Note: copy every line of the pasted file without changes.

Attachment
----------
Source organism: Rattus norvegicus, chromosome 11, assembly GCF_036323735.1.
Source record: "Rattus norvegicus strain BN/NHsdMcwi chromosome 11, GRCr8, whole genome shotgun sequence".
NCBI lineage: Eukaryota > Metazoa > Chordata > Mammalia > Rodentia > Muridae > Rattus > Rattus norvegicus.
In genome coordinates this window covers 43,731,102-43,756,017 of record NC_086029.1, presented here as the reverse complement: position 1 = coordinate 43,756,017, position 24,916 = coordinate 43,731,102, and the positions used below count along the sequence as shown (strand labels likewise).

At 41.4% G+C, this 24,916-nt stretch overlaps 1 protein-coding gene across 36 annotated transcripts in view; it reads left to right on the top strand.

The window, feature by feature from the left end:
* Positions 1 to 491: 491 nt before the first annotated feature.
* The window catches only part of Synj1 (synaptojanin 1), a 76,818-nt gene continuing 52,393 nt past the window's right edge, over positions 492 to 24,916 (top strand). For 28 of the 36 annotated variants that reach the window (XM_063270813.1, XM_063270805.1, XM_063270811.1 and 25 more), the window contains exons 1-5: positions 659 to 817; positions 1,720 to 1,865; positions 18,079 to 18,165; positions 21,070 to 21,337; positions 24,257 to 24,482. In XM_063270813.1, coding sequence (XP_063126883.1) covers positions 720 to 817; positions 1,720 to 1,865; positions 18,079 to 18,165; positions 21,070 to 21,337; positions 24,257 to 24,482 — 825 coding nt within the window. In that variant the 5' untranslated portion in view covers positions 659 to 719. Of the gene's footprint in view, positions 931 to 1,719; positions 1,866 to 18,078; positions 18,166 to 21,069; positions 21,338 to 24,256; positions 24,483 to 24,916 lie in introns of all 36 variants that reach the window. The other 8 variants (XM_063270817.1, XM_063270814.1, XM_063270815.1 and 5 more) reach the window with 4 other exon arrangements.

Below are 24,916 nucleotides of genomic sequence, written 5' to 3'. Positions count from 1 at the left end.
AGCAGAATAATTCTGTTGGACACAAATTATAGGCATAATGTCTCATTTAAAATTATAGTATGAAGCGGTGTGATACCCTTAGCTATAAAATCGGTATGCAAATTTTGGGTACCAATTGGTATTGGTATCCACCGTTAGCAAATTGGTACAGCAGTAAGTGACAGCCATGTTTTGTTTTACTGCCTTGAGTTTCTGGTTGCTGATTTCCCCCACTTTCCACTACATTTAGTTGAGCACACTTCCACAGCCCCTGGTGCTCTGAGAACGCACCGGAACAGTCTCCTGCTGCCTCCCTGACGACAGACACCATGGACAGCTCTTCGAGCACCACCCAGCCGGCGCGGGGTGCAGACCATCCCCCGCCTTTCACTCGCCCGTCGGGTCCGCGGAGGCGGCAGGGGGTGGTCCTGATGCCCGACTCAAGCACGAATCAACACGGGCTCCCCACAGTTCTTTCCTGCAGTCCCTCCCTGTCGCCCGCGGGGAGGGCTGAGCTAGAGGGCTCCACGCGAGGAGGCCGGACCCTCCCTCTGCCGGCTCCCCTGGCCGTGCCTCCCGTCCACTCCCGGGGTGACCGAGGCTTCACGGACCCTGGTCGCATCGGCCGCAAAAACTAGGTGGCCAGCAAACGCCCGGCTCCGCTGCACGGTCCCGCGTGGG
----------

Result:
Source organism: Rattus norvegicus, chromosome 11, assembly GCF_036323735.1.
Source record: "Rattus norvegicus strain BN/NHsdMcwi chromosome 11, GRCr8, whole genome shotgun sequence".
NCBI lineage: Eukaryota > Metazoa > Chordata > Mammalia > Rodentia > Muridae > Rattus > Rattus norvegicus.
In genome coordinates this window covers 43,731,102-43,756,017 of record NC_086029.1, presented here as the reverse complement: position 1 = coordinate 43,756,017, position 24,916 = coordinate 43,731,102, and the positions used below count along the sequence as shown (strand labels likewise).

At 41.4% G+C, this 24,916-nt stretch overlaps 1 protein-coding gene across 36 annotated transcripts in view; it reads left to right on the top strand.

The window, feature by feature from the left end:
* Positions 1 to 491: 491 nt before the first annotated feature.
* The window catches only part of Synj1 (synaptojanin 1), a 76,818-nt gene continuing 52,393 nt past the window's right edge, over positions 492 to 24,916 (top strand). For 28 of the 36 annotated variants that reach the window (XM_063270813.1, XM_063270805.1, XM_063270811.1 and 25 more), the window contains exons 1-5: positions 659 to 817; positions 1,720 to 1,865; positions 18,079 to 18,165; positions 21,070 to 21,337; positions 24,257 to 24,482. In XM_063270813.1, coding sequence (XP_063126883.1) covers positions 720 to 817; positions 1,720 to 1,865; positions 18,079 to 18,165; positions 21,070 to 21,337; positions 24,257 to 24,482 — 825 coding nt within the window. In that variant the 5' untranslated portion in view covers positions 659 to 719. Of the gene's footprint in view, positions 931 to 1,719; positions 1,866 to 18,078; positions 18,166 to 21,069; positions 21,338 to 24,256; positions 24,483 to 24,916 lie in introns of all 36 variants that reach the window. The other 8 variants (XM_063270817.1, XM_063270814.1, XM_063270815.1 and 5 more) reach the window with 4 other exon arrangements.

Below are 24,916 nucleotides of genomic sequence, written 5' to 3'. Positions count from 1 at the left end.
AGCAGAATAATTCTGTTGGACACAAATTATAGGCATAATGTCTCATTTAAAATTATAGTATGAAGCGGTGTGATACCCTTAGCTATAAAATCGGTATGCAAATTTTGGGTACCAATTGGTATTGGTATCCACCGTTAGCAAATTGGTACAGCAGTAAGTGACAGCCATGTTTTGTTTTACTGCCTTGAGTTTCTGGTTGCTGATTTCCCCCACTTTCCACTACATTTAGTTGAGCACACTTCCACAGCCCCTGGTGCTCTGAGAACGCACCGGAACAGTCTCCTGCTGCCTCCCTGACGACAGACACCATGGACAGCTCTTCGAGCACCACCCAGCCGGCGCGGGGTGCAGACCATCCCCCGCCTTTCACTCGCCCGTCGGGTCCGCGGAGGCGGCAGGGGGTGGTCCTGATGCCCGACTCAAGCACGAATCAACACGGGCTCCCCACAGTTCTTTCCTGCAGTCCCTCCCTGTCGCCCGCGGGGAGGGCTGAGCTAGAGGGCTCCACGCGAGGAGGCCGGACCCTCCCTCTGCCGGCTCCCCTGGCCGTGCCTCCCGTCCACTCCCGGGGTGACCGAGGCTTCACGGACCCTGGTCGCATCGGCCGCAAAAACTAGGTGGCCAGCAAACGCCCGGCTCCGCTGCACGGTCCCGCGTGGG